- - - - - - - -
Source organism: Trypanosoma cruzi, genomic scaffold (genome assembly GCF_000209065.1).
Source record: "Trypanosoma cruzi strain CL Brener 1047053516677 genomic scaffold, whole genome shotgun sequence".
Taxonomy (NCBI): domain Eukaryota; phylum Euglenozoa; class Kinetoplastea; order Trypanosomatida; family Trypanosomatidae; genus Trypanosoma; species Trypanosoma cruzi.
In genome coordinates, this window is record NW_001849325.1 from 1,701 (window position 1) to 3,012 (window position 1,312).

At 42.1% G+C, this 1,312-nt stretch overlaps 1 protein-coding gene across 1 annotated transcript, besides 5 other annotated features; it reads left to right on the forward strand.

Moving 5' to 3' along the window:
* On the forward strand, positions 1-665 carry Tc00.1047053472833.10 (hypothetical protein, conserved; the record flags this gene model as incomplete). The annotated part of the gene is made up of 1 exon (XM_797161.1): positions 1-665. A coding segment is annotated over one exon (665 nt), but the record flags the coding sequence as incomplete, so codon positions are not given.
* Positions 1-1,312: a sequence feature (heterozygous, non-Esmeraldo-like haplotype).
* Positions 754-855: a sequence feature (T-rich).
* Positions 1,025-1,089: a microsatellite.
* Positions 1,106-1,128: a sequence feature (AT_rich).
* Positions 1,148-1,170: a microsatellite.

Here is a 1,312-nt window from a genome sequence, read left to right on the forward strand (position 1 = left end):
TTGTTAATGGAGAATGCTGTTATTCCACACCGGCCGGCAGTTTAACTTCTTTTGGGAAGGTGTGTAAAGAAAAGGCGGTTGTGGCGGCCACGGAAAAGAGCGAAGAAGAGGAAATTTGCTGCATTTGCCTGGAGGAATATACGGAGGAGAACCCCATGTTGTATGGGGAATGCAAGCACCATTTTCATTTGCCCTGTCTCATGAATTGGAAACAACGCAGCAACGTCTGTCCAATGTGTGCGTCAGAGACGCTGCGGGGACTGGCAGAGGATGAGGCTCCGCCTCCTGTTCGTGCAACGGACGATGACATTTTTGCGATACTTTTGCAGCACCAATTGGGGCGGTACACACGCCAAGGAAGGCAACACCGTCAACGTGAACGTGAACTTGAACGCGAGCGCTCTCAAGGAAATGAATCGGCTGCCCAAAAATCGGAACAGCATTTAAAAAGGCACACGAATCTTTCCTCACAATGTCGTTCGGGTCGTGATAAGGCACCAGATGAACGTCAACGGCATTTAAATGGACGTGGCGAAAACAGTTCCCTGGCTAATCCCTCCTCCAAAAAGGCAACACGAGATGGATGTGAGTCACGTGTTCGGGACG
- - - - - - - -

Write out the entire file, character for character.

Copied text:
Source organism: Trypanosoma cruzi, genomic scaffold (genome assembly GCF_000209065.1).
Source record: "Trypanosoma cruzi strain CL Brener 1047053516677 genomic scaffold, whole genome shotgun sequence".
Taxonomy (NCBI): domain Eukaryota; phylum Euglenozoa; class Kinetoplastea; order Trypanosomatida; family Trypanosomatidae; genus Trypanosoma; species Trypanosoma cruzi.
In genome coordinates, this window is record NW_001849325.1 from 1,701 (window position 1) to 3,012 (window position 1,312).

At 42.1% G+C, this 1,312-nt stretch overlaps 1 protein-coding gene across 1 annotated transcript, besides 5 other annotated features; it reads left to right on the forward strand.

Moving 5' to 3' along the window:
* On the forward strand, positions 1-665 carry Tc00.1047053472833.10 (hypothetical protein, conserved; the record flags this gene model as incomplete). The annotated part of the gene is made up of 1 exon (XM_797161.1): positions 1-665. A coding segment is annotated over one exon (665 nt), but the record flags the coding sequence as incomplete, so codon positions are not given.
* Positions 1-1,312: a sequence feature (heterozygous, non-Esmeraldo-like haplotype).
* Positions 754-855: a sequence feature (T-rich).
* Positions 1,025-1,089: a microsatellite.
* Positions 1,106-1,128: a sequence feature (AT_rich).
* Positions 1,148-1,170: a microsatellite.

Here is a 1,312-nt window from a genome sequence, read left to right on the forward strand (position 1 = left end):
TTGTTAATGGAGAATGCTGTTATTCCACACCGGCCGGCAGTTTAACTTCTTTTGGGAAGGTGTGTAAAGAAAAGGCGGTTGTGGCGGCCACGGAAAAGAGCGAAGAAGAGGAAATTTGCTGCATTTGCCTGGAGGAATATACGGAGGAGAACCCCATGTTGTATGGGGAATGCAAGCACCATTTTCATTTGCCCTGTCTCATGAATTGGAAACAACGCAGCAACGTCTGTCCAATGTGTGCGTCAGAGACGCTGCGGGGACTGGCAGAGGATGAGGCTCCGCCTCCTGTTCGTGCAACGGACGATGACATTTTTGCGATACTTTTGCAGCACCAATTGGGGCGGTACACACGCCAAGGAAGGCAACACCGTCAACGTGAACGTGAACTTGAACGCGAGCGCTCTCAAGGAAATGAATCGGCTGCCCAAAAATCGGAACAGCATTTAAAAAGGCACACGAATCTTTCCTCACAATGTCGTTCGGGTCGTGATAAGGCACCAGATGAACGTCAACGGCATTTAAATGGACGTGGCGAAAACAGTTCCCTGGCTAATCCCTCCTCCAAAAAGGCAACACGAGATGGATGTGAGTCACGTGTTCGGGACG